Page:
The River Of Appearance

During college breaks in the mid 90s I often shopped for music at Newbury Comics in Braintree, Massachusetts. I could be found frequently burying my head in issues of Permission and B-Side magazine. Around that same time I also discovered the Projekt Records label, most likely from an ad in the back of one of the magazines.

After listening to 1994’s Beneath The Icy Floe cassette sampler, I was hooked on Projekt’s introspective sounds from artists like Black Tape For A Blue Girl, lovesliescrushing, Lycia, Soul Whirling Somewhere, the list goes on…

While browsing Newbury’s one day, I picked up BTFABG’s Remnants Of A Deeper Purity, but another CD also caught my eye: an album by Vidna Obmana. Something about the muted colors of the underwater scene on the cover grabbed my attention. The artist was unknown to me, but I decided to give it a try. It was entitled The River Of Appearance.

Being home on break, I was staying in my childhood bedroom which looked out over our backyard from the second floor. That particular evening it was snowing gigantic flakes in slow motion. I tossed on The River Of Appearance and loved it. It was much different than my usual diet of NIИ, Coil, Skinny Puppy, and the like. This CD still had shades of darkness but also a calming quality that mesmerized me. It fit perfectly with the freshly fallen snow.

Despite being composed of synths and looping textures, there was an undeniable organic quality to the album. Was I hearing field recordings? Are those nature sounds? Or was everything constructed in a studio? I spent many nights floating along to it.

In fact, it’s still on my CD shelf today surviving about 9 moves and countless rounds of purging my collection. Over time I slowly picked up more from Vidna Obmana whose real name is Dirk Serries, a composer from Belgium. (His pseudonym is Serbian for “optical illusion.”)

While albums like The Trilogy and Crossing The Trail are fantastic, there was something that kept pulling me back to that first CD I owned. He’s recorded over 70 albums and appeared on a considerable number of compilations. I had fewer than 10, plus a handful of his collaborations with Steve Roach and Sam Rosenthal (Projekt’s founder). But I recently added more to my collection. I was in the mood for his music and went down the Discogs rabbit hole to discover his earlier years.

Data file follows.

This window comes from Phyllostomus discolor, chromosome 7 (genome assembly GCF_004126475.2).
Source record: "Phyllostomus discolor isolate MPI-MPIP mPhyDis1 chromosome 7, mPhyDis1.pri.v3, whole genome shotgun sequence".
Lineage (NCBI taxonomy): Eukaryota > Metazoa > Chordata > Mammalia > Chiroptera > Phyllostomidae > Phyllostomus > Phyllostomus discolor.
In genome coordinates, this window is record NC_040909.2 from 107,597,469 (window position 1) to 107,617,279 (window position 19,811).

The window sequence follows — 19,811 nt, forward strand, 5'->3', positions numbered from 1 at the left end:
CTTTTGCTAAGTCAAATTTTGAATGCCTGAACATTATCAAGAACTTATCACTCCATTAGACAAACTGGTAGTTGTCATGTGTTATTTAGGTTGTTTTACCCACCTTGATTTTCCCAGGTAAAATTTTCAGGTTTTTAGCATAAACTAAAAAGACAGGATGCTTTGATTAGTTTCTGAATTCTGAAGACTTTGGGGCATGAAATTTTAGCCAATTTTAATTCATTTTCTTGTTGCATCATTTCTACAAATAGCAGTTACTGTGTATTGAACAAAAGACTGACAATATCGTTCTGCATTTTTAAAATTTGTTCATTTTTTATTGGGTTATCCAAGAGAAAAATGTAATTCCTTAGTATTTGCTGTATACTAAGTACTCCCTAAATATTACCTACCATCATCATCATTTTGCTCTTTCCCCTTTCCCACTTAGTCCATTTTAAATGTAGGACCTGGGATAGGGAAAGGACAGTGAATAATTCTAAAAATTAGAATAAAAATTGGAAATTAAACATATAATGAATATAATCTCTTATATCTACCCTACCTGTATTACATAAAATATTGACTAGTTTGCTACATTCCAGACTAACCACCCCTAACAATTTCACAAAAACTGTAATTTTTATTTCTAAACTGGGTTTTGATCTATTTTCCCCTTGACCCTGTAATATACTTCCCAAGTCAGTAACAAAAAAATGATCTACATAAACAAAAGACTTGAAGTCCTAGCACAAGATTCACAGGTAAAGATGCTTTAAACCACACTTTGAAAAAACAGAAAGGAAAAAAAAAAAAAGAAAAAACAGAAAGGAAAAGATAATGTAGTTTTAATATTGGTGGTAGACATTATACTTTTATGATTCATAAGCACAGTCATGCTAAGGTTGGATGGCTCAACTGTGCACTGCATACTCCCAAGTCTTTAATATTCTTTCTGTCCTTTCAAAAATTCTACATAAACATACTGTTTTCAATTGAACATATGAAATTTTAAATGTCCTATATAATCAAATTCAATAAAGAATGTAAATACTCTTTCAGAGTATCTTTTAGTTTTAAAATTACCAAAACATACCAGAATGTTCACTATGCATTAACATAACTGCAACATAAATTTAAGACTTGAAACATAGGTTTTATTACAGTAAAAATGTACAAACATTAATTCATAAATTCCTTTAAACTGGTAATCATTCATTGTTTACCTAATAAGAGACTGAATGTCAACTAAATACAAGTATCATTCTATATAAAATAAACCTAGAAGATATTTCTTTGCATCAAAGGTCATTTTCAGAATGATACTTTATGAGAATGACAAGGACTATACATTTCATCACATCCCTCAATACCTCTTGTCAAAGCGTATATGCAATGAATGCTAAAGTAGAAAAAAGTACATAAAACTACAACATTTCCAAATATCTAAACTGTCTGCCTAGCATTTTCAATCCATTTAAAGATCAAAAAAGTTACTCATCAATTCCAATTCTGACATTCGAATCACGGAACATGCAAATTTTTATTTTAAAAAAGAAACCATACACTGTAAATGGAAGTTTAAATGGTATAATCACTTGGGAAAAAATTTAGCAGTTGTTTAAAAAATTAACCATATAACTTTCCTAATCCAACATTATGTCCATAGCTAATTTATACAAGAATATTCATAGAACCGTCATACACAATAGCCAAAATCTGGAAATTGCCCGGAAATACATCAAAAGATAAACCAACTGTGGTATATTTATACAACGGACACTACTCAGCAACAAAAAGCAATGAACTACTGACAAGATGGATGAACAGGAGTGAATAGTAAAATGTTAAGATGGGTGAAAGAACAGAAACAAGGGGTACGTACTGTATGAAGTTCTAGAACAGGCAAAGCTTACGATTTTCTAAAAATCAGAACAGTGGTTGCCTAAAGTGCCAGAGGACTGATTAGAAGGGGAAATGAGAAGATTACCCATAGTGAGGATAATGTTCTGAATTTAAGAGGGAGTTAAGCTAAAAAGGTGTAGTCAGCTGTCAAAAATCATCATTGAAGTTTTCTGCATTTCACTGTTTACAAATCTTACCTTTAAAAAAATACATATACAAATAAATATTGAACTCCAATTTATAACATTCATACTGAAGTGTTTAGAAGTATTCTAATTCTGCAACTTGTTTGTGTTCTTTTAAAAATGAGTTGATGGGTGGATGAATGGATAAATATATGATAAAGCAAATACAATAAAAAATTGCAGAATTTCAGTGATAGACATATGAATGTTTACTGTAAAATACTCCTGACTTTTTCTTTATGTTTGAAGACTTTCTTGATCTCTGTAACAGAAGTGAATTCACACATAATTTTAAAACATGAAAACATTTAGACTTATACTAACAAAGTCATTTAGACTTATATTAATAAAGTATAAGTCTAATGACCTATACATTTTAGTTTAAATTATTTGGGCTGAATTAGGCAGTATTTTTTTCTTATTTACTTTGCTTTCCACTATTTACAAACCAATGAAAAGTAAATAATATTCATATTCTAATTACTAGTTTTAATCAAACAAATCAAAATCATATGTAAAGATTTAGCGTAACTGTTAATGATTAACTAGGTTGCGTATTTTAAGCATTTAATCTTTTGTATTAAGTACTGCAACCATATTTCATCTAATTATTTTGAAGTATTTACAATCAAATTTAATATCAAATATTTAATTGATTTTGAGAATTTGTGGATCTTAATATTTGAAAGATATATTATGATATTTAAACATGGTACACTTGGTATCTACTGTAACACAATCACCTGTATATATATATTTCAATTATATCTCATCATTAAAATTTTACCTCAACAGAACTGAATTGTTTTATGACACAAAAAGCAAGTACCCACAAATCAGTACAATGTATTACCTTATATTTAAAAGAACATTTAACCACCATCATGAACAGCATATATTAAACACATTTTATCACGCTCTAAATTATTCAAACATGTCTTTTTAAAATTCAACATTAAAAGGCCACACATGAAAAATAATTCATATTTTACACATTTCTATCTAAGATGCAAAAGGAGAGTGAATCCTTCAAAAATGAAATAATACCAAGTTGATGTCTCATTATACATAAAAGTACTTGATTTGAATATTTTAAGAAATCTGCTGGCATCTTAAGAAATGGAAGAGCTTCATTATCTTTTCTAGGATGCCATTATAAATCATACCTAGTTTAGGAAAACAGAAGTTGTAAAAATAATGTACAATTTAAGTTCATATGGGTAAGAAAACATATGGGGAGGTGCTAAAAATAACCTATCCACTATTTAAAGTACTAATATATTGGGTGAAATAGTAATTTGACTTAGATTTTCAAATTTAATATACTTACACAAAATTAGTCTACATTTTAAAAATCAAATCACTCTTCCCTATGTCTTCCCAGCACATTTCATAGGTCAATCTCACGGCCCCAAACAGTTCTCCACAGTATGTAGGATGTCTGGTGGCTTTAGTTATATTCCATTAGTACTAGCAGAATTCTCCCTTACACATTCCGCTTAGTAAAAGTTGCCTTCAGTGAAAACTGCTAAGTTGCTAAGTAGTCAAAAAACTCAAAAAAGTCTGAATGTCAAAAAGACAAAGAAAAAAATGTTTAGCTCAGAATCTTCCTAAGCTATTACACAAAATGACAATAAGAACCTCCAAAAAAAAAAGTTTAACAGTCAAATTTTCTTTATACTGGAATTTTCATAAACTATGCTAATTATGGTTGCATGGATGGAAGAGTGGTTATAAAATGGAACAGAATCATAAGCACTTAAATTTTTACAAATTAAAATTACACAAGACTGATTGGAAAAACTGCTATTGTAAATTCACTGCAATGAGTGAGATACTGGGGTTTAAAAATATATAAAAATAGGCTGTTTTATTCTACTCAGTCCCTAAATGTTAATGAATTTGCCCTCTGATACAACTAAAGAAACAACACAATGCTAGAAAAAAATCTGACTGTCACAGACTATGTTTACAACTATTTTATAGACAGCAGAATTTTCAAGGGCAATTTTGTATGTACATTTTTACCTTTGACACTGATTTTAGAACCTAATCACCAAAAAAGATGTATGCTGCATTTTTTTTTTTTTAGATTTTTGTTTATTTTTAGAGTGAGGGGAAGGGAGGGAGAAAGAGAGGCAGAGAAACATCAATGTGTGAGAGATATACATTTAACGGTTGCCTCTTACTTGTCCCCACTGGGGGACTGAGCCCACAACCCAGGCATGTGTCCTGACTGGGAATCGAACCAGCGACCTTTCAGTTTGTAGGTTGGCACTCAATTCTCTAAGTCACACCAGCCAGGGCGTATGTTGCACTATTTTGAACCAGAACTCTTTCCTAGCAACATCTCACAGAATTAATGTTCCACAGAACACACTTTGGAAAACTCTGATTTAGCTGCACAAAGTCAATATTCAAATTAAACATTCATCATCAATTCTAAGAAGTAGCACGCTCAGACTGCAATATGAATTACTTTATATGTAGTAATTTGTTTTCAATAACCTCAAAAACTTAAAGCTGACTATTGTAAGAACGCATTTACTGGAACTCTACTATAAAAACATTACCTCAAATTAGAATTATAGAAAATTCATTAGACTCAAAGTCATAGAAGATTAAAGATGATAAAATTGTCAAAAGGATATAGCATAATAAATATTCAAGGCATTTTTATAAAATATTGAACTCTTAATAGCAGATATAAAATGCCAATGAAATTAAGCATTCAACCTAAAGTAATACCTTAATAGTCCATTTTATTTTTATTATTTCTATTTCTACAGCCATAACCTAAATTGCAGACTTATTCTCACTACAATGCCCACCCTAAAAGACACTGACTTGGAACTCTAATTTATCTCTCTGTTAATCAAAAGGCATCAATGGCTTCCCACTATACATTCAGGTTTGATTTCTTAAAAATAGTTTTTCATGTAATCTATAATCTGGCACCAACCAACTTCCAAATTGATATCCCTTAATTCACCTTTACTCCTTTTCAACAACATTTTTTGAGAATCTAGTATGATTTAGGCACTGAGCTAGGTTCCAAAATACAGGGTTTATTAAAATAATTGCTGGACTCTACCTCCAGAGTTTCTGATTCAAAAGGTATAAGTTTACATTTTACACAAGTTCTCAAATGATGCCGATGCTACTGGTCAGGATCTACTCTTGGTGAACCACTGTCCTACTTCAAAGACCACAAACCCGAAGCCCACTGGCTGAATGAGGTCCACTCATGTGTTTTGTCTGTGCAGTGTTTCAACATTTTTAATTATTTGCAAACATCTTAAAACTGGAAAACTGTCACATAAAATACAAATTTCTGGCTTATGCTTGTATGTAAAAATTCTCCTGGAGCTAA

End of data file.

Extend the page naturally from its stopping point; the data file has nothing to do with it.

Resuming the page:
His earliest output from the mid 80s – recorded in his small bedroom at his parents’ house – is experimental noise complete with harsh tape loops, electronic debris, and growling vocals buried in the mix. Move forward a few years and his more melodic side begins to emerge. I find this transition period the most fascinating.

It wasn’t until a couple months ago I discovered Gathering In Frozen Beauty. It’ll be worth your while if you can track down the 10-track version re-released on the Memories Compiled 2xCD. It adds another 12+ min from the same sessions. While quite different from the dreamy solitude of The River Of Appearance, Gathering.. is undeniably Vidna Obmana and it now sits alongside River.. as my two favorites. It’d be great if the 1989 cassette ever popped up for sale on Discogs again.

Meanwhile I’ve been trying to search out other late 80s output that matches this. It took a while but I stumbled upon his collaboration with PBK called Monument Of Empty Colours this weekend. It’s a fitting companion album to Gathering.. recorded the same year and also at PBK’s studio.

Now I feel I can go back to the well every so often and discover new gems in his back catalog. I’m happy to see he’s made most everything available on Bandcamp and you can fill in the gaps with Projekt’s own Bandcamp page. Digging through this treasure trove puts me right back in Newbury Comics as a wide-eyed, eager 19-year-old.

And yup, here’s a blurb about Projekt’s new releases in the 1996 summer issue of Permission magazine.

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